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Longtime resident recalls how Red Sox gave her hits she needed

Wally greets Marianne Comeau at Del's.Wally greets Marianne Comeau at Del's.

UPDATED May 21: You may have seen Marianne Comeau doling out paddles for canoes at Spy Pond in summers past. Or at the Ed Burns rec center working with kids. Or simply jogging around town, something she has done since 1979.

The affable friend to police officers who knows when house fires hit shows up all over town.

When Wally the Green Monster visited for the ribbon-cutting Saturday, May 14, at Del's Lemonade, in Brattle Square, Marianne was there -- in body and in spirit. She helped cut the ribbon, welcoming Del's, here since August.

The longtime resident has a real connection with Wally, the Red Sox mascot.

"I remember the day in April of 1997 when Wally came out the left-field door at Fenway," she told YourArlington. At the time, she was doing game promotions for the Sox. "Weeks later, I was asked to be Wally's escort around the park and on special appearances."

That included working with Wally and all the Major League Baseball mascots during the 1999 All-Star Game. She took them in an open trolley for appearances throughout Boston.

Comeau worked for the Red Sox in the mid-to-late '90s, earning credit as an intern while attending UMass/Amherst.

Another thrill: She was chosen to audition to be the public-address announcer and was honored in a pregame ceremony as an outstanding employee.

I am where I am today as the players were able to see me with their kids and others on the tours, and they said I belonged working with kids."

She recalls Sox reliever Bob Stanley calling her "10k," referring to her running. She said that Tim Naehring, a Sox infielder in the 1990s, was "a huge mentor .... I challenged him to hit a home run on my running anniversary, and he hit a grand slam."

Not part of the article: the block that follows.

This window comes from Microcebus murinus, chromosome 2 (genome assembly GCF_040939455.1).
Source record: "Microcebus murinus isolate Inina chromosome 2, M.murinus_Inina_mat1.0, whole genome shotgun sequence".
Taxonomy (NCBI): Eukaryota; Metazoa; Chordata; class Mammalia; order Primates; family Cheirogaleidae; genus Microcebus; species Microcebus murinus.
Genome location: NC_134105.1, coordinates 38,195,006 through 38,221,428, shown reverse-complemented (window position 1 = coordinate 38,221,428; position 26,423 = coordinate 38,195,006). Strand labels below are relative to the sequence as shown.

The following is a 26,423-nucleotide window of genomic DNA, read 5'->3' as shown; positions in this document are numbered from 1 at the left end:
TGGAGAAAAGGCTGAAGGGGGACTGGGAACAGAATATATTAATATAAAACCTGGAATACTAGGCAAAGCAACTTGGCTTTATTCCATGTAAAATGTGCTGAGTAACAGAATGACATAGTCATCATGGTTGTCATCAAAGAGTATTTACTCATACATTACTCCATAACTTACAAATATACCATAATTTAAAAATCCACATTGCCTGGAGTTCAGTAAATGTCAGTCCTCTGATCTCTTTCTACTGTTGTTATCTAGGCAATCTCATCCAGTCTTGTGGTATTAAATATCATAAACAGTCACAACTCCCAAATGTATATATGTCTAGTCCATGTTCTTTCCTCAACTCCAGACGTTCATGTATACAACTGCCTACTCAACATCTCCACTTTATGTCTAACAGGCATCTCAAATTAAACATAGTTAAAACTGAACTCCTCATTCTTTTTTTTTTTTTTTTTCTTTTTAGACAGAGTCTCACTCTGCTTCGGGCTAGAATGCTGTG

In the fall of 1999, she became an intern at a training village run by Ron Bur, to a Boston Patriots football player who died in 2003. 

But her connection to the Red Sox is in her blood. Page through the 2004 book Fenway Lives: The Team Behind the Team, by Bill Nowlin.  You'll find references to her on pages 67 and 86.

"I am where I am today," she said, "as the players were able to see me with their kids and others on the tours, and they said I belonged working with kids."

ACMi catches ribbon-cutting at Del's Lemonade on May 14, as Wally cuts
the ribbon, and Comeau and Rep. Sean Garballey are among the participants:

She also worked part time at Arlington recreation while in college, sticking with it after graduation. She is now in the rec's after-school program, summer camp and the rink.

"This June I will be 42 years in same job" with the town, she said, praising town employees "who started me on right job path and told me not to quit things. I don't. I work hard at everything and love it."

Among those she thanks are police officers, those in the recreation department and the priests at St. Agnes and St. Camillus.

"With ADD and dyslexia," she said, "no one thought I would go anywhere."

In 1997, Comeau helped Wally emerge to meet the public from the base of the 37-foot Green Monster, a legend said to come originally from a Fenway swamp.

 He faced the world, and so has she.


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This news feature was published Thursday, May 12, 2022, and updated May 15, to add photos, as well as May 21, to add ACMi video window.

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